“We’re proposing taking what we’ve got and developing a good long distance rail service between Portland and Boise, one that would run in a timely manner two times a day,” he said.
Arnold has been handing out literature, and making sure people know who to contact in Washington, D.C., where the authority for restoring the run rests.
“The idea is to raise the buzz of conversation,” he said. “Support from Congress is important, but it’s necessary to put a public face on this.”
In 2008, the U.S. Congress passed the Passenger Rail Investment and Improvement Act, which included a provision directing Amtrak to study restoration of the Pioneer route.
The study doesn’t rule out a rebirth for the Pioneer, but does project some high costs. It says the new route would serve between 82,000-111,000 passengers a year. Ticket sales and dining car revenues wouldn’t cover expenses, and the study estimates the line would need about $25 million a year in subsidies.
Railroads, Arnold said, have always needed to be subsidized, and the Federal Railroad Administration has money obligated to improve the rail systems in California, Washington, Oregon and other states.
Arnold said a Congressional condition for restoring the line is that fare box revenues cover 50 percent of the operating costs.
He believes that’s an achievable goal. He said he thinks there always was sufficient ridership on the line.
“What the public heard was, the Pioneer wasn’t paying its way. Not true, the ridership was there,” he said.
According to Arnold, the 2008 study, prepared by Union Pacific Railroad, called for infrastructure improvements that wouldn’t be necessary to restore the Pioneer. He said it’s a flawed study that includes inflated costs, and he believes another should be done.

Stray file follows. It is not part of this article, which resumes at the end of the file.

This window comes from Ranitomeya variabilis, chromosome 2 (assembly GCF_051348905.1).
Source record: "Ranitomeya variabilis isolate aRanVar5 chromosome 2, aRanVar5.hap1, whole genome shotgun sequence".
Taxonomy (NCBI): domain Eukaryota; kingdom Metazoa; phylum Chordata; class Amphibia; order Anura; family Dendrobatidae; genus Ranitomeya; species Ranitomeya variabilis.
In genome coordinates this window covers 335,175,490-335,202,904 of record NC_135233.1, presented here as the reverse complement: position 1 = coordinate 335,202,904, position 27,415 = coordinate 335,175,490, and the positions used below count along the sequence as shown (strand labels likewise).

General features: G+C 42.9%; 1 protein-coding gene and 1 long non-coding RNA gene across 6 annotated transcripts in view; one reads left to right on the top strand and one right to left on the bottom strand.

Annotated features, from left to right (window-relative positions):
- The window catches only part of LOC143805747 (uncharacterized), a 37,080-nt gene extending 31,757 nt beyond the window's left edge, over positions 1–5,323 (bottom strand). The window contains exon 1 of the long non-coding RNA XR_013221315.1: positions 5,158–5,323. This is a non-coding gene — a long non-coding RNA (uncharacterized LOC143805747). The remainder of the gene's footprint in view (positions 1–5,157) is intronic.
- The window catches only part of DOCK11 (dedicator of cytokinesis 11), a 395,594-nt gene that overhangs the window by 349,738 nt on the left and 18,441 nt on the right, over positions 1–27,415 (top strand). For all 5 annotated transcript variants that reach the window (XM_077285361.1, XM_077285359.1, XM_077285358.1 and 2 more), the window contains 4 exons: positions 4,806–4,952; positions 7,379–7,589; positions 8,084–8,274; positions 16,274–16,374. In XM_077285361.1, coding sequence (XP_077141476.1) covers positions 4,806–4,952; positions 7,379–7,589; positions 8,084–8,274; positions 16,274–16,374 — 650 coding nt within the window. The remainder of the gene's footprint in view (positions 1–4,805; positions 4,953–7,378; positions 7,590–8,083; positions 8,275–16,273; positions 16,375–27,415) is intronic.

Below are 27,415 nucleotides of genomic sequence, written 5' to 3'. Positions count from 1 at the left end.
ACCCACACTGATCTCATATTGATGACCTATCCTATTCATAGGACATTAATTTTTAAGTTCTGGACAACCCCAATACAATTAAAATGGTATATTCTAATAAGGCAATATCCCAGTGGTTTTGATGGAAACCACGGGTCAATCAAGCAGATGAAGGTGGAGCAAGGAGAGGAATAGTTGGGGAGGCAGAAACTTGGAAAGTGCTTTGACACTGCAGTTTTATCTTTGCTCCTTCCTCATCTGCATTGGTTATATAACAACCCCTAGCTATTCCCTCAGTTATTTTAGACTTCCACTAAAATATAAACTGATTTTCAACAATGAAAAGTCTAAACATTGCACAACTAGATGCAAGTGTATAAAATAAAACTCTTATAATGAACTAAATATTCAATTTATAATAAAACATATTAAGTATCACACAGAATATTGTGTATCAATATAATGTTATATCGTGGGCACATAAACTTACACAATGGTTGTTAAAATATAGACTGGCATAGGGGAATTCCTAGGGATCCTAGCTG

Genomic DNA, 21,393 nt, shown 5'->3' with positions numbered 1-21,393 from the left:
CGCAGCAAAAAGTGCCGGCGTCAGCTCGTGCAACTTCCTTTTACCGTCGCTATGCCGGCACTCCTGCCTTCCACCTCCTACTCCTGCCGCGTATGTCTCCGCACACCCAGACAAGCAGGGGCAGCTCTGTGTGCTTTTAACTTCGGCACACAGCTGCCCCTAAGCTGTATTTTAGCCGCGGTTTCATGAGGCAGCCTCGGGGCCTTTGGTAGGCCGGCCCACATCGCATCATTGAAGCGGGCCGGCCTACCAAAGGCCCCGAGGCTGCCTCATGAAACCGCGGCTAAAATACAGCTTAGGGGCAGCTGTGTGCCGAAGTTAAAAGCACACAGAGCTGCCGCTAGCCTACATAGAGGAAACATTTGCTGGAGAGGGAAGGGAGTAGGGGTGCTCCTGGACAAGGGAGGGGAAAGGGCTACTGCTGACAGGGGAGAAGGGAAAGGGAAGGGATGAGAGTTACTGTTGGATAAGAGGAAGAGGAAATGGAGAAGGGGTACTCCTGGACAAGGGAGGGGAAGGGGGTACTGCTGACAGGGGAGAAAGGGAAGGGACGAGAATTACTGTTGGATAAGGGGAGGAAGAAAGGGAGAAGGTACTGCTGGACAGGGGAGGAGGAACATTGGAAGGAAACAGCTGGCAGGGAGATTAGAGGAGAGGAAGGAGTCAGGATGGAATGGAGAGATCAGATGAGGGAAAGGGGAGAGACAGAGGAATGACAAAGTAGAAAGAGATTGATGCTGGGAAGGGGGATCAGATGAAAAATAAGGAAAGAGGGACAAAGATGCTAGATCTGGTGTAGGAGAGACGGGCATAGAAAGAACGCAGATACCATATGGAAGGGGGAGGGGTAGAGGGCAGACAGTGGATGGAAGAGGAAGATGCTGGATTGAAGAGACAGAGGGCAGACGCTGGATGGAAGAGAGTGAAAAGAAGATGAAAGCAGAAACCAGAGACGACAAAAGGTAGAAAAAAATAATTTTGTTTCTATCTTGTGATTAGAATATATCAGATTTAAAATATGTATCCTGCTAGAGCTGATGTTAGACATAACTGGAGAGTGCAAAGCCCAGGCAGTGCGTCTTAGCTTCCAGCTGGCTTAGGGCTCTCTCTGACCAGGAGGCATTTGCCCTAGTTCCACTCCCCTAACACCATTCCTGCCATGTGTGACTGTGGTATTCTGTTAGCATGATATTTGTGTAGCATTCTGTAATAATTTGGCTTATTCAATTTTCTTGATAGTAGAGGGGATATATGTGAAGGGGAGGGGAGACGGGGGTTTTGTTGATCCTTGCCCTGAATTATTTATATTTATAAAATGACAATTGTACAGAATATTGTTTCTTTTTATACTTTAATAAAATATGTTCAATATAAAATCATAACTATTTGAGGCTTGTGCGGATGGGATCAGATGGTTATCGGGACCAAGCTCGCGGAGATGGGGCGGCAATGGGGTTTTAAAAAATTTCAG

Arnold said the Mississippi-based National Center for Intermodal Transportation would do such a study for $50,000.
“Part of what I’m doing is finding the funds for that,” he said.
Like other Pioneer advocates, Arnold believes restoring the run would stimulate tourism, create jobs and improve the regional economy. The time is right, he said.
“With high fuel costs and a shift in thinking about driving a car all the time, this discussion coming back is timely,” he said.
Arnold said Pioneer advocates are grateful for support from federal elected officials, including Rep. Phylis King and Sen. Mike Crapo of Idaho, and Sen. Ron Wyden and Rep. Greg Walden in Oregon.
He said he is urging people to contact those officials and others, including Oregon Gov. John Kitzhaber, and express support. He said contact by postal mail or fax is essential.
“The emails don’t get read,” he said.
He said he believes that sooner or later, the Pioneer will return.
“We’re hopeful it’s not a matter of if, but when,” he said “It’s do-able in two years, though I don’t know if that will happen.”
Those wanting to know more about the Pioneer Restoration Organization should visit www.pioneertrain.com on the Web, or contact Arnold at 541-786-2080.